Next time: Specific villages.

Bug Town

posted by Mors Rattus Original SA post

Emerald Empire: Bug Town

Buzzing Fly Village is a small village in the Kitsu family lands of the Lion, in Rugashi Province. It is only a few days out from Rugashi City, a major trade hub of the region, and gets fairly regular traffic, especially from merchants heading out from the city. The Buzzing Fly Brewery is known for a distinctive sake that has gotten a lot of attention from traveling merchants, its brewing method a secret but known to involve an unusual strain of rice not shared with outsiders. Merchants celebrating success or drowning sorrows often visit the brewery and attached sake house, usually spending some of their profits on cases of sake to give as gifts. The success has grown the brewery and increased its capacity and workforce, but they're running law on farmland to grow their special rice, which is limiting batch sizes. The family that runs the brewery is now negotiating with their neighbors to get them to also grow the rice. The village was originally a farming community, and it still is mostly farmers. However, the brewery's expansion has caused the village to swell to over 500 people. It is centered on a small stream crossed by a wooden bridge. The brewery and mill sit on the stream, drawing water from it, and the combined building is the largest in the village. The village is surrounded on all sides by rice paddies, on both sides of the river. The smell of steaming rice and fermentation are extremely strong, as is the sound of the grindstones turned by the waterwheel. In the evening, the sake house fills up with laughter and raunchy singing.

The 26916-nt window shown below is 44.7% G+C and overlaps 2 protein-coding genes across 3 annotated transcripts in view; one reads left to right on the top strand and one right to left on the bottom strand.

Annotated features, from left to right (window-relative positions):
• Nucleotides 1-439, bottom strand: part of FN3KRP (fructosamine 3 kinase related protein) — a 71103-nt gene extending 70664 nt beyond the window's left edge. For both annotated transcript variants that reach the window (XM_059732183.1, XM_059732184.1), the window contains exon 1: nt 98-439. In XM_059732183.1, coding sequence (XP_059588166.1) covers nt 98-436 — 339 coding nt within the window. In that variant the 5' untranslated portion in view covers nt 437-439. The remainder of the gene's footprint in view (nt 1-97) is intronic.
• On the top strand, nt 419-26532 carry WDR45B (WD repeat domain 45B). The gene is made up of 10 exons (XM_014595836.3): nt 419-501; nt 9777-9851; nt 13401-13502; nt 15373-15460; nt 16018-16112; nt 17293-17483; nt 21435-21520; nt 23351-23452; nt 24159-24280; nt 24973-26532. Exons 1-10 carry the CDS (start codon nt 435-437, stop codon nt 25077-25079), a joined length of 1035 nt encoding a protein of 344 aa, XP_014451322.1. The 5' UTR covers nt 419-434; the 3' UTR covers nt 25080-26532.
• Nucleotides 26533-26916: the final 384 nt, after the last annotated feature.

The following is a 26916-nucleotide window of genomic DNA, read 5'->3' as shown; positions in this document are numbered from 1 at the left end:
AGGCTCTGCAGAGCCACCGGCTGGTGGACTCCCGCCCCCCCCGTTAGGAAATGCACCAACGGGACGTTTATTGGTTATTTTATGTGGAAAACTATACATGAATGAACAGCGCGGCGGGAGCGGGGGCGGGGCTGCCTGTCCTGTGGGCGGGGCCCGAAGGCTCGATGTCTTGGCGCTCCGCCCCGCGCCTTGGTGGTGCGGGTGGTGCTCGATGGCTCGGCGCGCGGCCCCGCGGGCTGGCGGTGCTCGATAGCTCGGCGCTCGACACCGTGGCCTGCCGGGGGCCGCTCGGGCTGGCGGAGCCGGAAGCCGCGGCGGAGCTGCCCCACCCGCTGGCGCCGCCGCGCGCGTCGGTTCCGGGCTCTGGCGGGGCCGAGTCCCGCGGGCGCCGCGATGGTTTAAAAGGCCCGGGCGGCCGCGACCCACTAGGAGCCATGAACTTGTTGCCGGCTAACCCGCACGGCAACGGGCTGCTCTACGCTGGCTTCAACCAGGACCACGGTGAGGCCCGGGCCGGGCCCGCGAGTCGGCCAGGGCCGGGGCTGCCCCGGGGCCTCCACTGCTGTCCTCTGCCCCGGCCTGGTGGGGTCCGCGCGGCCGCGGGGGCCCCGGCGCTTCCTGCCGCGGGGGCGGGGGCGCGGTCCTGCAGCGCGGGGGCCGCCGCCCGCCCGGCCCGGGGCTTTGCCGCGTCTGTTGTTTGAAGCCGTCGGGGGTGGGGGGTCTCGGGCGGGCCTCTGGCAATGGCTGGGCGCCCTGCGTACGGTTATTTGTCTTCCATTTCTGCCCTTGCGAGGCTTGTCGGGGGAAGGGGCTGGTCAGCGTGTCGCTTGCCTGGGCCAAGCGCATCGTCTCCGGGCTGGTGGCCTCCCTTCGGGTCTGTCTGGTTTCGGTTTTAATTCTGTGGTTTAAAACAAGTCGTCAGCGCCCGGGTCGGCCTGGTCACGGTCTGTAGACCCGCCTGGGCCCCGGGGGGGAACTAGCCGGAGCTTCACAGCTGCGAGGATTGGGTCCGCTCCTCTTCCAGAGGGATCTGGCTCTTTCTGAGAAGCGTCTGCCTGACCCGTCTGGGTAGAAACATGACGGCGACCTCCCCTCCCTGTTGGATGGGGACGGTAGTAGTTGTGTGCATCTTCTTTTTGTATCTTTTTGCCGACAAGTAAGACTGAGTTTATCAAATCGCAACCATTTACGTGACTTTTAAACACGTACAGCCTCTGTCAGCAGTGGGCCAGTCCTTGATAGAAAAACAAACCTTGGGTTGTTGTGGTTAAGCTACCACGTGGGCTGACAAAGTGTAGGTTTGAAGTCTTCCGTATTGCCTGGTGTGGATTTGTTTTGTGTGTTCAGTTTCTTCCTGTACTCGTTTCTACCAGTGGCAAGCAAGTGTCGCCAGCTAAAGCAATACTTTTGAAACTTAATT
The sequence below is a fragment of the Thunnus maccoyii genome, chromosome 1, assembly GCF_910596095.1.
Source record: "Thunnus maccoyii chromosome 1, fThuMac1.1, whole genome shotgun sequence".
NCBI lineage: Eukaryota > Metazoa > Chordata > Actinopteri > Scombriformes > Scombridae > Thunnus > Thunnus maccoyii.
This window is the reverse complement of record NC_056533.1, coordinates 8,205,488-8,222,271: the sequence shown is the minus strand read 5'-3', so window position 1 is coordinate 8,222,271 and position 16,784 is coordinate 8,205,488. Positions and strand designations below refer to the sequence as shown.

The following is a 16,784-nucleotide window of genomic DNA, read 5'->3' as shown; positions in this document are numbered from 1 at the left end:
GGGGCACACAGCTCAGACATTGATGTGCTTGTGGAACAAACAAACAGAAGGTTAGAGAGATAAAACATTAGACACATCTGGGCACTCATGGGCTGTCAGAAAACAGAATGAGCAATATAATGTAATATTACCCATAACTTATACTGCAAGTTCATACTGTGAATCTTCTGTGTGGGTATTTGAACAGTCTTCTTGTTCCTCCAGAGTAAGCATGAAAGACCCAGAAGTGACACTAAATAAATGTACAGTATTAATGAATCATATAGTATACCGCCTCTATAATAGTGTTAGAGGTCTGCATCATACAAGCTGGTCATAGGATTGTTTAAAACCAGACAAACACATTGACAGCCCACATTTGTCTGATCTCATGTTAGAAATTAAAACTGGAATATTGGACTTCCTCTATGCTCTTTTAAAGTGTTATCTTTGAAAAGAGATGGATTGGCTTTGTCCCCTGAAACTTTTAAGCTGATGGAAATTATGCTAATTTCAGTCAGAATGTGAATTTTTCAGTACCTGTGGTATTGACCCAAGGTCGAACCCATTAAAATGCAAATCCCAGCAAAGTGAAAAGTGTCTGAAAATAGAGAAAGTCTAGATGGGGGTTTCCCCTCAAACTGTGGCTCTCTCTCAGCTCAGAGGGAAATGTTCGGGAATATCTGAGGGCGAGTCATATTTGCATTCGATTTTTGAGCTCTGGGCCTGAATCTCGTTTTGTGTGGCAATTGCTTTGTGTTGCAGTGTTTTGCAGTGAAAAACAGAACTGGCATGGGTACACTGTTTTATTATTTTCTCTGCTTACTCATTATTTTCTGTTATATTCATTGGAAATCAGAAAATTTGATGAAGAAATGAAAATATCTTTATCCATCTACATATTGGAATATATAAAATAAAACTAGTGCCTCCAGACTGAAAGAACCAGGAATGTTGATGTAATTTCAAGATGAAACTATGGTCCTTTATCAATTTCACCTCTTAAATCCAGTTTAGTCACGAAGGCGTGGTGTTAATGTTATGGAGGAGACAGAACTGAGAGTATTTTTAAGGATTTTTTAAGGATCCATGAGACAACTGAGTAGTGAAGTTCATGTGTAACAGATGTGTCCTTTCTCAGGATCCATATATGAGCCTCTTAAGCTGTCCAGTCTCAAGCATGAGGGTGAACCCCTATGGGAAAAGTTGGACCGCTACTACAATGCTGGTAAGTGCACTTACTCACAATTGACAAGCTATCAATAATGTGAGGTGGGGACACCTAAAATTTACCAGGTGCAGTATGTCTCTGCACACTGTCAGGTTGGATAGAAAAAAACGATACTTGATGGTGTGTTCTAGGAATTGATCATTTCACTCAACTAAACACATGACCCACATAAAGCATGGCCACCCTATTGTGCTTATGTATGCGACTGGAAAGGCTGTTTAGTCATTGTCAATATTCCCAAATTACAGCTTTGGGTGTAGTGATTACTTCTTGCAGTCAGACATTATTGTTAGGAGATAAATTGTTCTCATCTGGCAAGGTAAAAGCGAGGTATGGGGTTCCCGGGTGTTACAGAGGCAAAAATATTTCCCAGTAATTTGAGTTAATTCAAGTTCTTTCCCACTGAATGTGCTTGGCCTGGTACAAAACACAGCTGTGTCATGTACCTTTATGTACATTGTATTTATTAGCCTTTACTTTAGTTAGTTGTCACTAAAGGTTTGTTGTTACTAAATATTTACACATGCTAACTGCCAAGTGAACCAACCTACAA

Buzzing Fly Village Rumors
  • Those who offer a bottle of Buzzing Fly sake at their favored shrine are certain to enjoy good fortune through the following season.
  • Late in the night, someone has been searching the wares of merchants visiting Buzzing Fly Village. Nothing seems to be missing, but goods are often disrupted and poorly repacked. It is unclear who is doing this or why.
  • Bandits have been preying upon merchants near Buzzing Fly, but oddly, only those who do not belong to the Lion Clan.

Our NPC is Brewmaster Reiha, head of the brewery. She is the proud inheritor of recipes dating back twelve generations, and the recent success and expansion of the brewery has been a challenge. She is reluctant to break from tradition to make even necessary changes, fearing that the additional demand will be only temporary, but has overseen some expansion. Sales have kept up with production for several years now, and she is being forced to consider other ways to expand. She is reluctant to take risks, but feels she may have to. One big factor pushing her need to expand is the Scorpion spymaster that currently has her under his control. When she initially began expanding, she needed capital and made some poor and unscrupulous decisions about how to get it. Somehow, the Scorpion learned this and is now blackmailing her to gain secrets about any passing merchants or Lion samurai that head through the village. Reiha is very reluctant to keep up this charade, but she is terrified of the dishonor she would suffer if anything was revealed.